Rest the knee and take as much stress off it as possible. Use a knee brace for additional support of the injured ligaments (if any) or, if the condition is severe, consider using crutches to keep weight off the knee entirely;
Apply a cold compress or ice pack to the knee at intervals of 2-3 hours and for 20 minutes or so at a time. This will help to reduce pain and swelling;
Use an over the counter pain relief medication such as Tylenol if the pain is severe. If inflammation is also a problem, a non steroidal anti inflammatory drug like Naproxen or Ibuprofen can be considered;
Elevate the knee above heart level as much as possible, e.g. when lying or sitting down.
In addition to these treatments, doctors will probably refer you to a therapist who can devise a physical therapy exercise program for your knee to help you return to activity as soon as possible and with as little risk of re-injury as possible.
We mentioned knee arthritis above as a possible cause of a Baker’s cyst behind the knee.
However, if the posterior knee pain and cyst are due to arthritis of the knee, that will need to be managed separately. There are several types of knee arthritis, and the more likely ones are:
Knee osteoarthritis, a wear and tear form or arthritis that causes wearing down of the tough but slick cartilage covering the bone ends in the joint;
Rheumatoid arthritis of the knee, caused by an aggressive immune system starting to attack the synovial joint lining of the knee
Psoriatic arthritis, in which arthritis develops from psoriasis, a condition that produces red patches on the skin with silvery scales over it.
Arthritis typically causes knee pain and stiffness that may be worse upon awakening in the morning or after a period of inactivity (e.g. a daytime nap).You may also suffer from swelling and inflammation because of the condition.
If you think your pain behind the knee is due to arthritis, you should see a doctor who can make a formal diagnosis and rule out the other potential causes mentioned in this article.
Once arthritis has been positively identified, doctors can recommend a range of drugs depending on the type of arthritis that you have.
They can also refer you to an occupational therapist who can advise on home modifications to reduce the pain of performing daily activities like cooking, bathing and toileting. A physical therapist can devise an exercise program that will help you maintain knee joint function and range of motion.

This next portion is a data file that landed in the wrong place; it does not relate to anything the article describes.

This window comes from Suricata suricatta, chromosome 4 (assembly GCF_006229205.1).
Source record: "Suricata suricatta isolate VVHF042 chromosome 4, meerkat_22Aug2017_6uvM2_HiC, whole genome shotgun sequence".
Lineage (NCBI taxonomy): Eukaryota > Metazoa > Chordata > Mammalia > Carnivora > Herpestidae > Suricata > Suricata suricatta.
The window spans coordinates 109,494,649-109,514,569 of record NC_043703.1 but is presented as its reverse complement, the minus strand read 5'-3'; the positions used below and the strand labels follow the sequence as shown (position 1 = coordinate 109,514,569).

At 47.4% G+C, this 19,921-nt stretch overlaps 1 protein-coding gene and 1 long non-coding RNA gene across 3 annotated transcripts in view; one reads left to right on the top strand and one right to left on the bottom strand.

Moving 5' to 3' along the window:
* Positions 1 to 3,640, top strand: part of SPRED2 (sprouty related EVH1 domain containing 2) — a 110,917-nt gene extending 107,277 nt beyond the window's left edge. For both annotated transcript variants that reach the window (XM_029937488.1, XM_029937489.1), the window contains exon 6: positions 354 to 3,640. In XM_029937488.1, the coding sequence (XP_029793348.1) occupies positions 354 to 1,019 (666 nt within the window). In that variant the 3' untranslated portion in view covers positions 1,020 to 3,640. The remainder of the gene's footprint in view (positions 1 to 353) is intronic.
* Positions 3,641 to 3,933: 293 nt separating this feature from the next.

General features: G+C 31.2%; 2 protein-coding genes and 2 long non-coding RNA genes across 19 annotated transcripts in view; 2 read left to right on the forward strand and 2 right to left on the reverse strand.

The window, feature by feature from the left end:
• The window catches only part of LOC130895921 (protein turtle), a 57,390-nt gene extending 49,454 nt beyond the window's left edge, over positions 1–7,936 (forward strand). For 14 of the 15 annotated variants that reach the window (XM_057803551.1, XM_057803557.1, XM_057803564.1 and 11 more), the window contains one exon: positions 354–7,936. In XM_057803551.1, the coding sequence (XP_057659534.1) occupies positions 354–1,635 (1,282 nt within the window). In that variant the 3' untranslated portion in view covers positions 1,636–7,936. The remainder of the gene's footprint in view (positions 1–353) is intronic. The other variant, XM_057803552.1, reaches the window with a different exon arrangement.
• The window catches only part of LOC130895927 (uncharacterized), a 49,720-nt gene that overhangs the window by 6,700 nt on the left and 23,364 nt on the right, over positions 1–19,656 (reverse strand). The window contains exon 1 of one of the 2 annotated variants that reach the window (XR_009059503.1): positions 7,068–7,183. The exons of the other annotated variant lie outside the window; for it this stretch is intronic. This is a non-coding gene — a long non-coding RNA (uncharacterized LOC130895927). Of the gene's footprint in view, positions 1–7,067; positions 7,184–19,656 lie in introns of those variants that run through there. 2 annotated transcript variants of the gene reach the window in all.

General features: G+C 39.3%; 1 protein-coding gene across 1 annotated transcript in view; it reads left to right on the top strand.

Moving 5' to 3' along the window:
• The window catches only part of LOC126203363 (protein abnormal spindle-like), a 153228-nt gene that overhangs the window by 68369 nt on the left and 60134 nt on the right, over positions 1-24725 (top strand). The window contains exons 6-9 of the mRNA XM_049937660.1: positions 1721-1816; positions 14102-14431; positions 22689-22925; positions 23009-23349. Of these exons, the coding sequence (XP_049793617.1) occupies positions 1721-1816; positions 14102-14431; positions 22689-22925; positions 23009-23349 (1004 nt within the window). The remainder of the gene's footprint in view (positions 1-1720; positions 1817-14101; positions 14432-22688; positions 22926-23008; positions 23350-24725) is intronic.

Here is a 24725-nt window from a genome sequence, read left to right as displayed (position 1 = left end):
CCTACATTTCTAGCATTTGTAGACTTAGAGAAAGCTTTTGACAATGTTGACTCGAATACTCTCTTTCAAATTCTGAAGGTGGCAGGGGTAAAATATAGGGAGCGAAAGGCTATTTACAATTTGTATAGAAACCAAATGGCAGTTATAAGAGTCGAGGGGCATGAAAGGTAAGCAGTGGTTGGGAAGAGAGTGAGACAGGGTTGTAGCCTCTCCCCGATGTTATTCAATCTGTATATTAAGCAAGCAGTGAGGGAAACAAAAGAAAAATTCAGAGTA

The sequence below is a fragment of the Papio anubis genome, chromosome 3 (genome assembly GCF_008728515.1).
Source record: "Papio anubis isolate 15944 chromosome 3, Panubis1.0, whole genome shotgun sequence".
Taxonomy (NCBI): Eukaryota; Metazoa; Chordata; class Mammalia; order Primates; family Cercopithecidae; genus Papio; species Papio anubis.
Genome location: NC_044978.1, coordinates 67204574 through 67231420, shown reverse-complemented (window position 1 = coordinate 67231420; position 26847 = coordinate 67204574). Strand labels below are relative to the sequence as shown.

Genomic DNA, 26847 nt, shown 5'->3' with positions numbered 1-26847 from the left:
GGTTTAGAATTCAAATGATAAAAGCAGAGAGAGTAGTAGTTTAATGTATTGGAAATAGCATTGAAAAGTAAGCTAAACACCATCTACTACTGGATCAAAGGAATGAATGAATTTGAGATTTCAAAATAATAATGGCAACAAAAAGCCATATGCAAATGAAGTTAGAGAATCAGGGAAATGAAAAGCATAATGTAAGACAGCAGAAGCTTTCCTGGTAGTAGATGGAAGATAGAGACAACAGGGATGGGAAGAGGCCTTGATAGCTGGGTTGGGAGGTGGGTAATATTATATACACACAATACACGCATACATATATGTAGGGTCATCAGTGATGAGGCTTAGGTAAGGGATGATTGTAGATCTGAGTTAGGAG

As far as surgery is concerned, doctors once again have a range of options up to and including knee replacement.
For additional information on the treatment and management of knee arthritis, please read this article.
These (whether malignant or benign) are another potential cause of pain behind the knee. Clearly, this is a very serious problem and you should consult a doctor as soon as possible for a complete examination, diagnosis and treatment.
To say any more on this subject would be beyond the scope of this article.
Deep Vein Thrombosis
This is a condition caused by the appearance of a blood clot in a deep vein, typically in one of your legs.Although deep vein thrombosis (DVT) can occur with pain behind the knee (typically the calf area) it is important to note that it can also occur with no symptoms at all.
DVT can be a serious and potentially life threatening condition, since the blood clot can break off and travel in your bloodstream to your lungs. There it can block blood flow and cause what is called a pulmonary embolism.
The symptoms that accompany the posterior knee pain may include swelling of the leg with the clot, red or discolored skin and a “warm to the touch” feeling in the leg. As mentioned though, in some cases, DVT can be present with no noticeable symptoms.
If you think that your pain at the back of your knee may be a result of Deep Vein Thrombosis, you should consult a doctor without delay for a proper diagnosis.
If your doctor confirms your suspicion, the goals will be to prevent the blot clot from expanding or breaking loose. Treatment will also be aimed at preventing the formation of another clot.
Your doctor can prescribe blood thinning medication to achieve these goals, such as Heparin, Warfarin or dabigatran. These won’t break up the clots you already have, but they will help to prevent them expanding or increasing in number.
If your clot presents an immediate risk, clot busting drugs can be injected directly via IV or even directly into the clot. As an alternative, a surgeon can inject a filter into a large abdominal vein to prevent the blood clot reaching your lungs even if it does break off.
To manage the risk of a blood clot developing, you can wear compression stockings. Choose stockings that apply graduated compression between your feet and your knees as that is the portion of your legs where DVT is most likely to develop.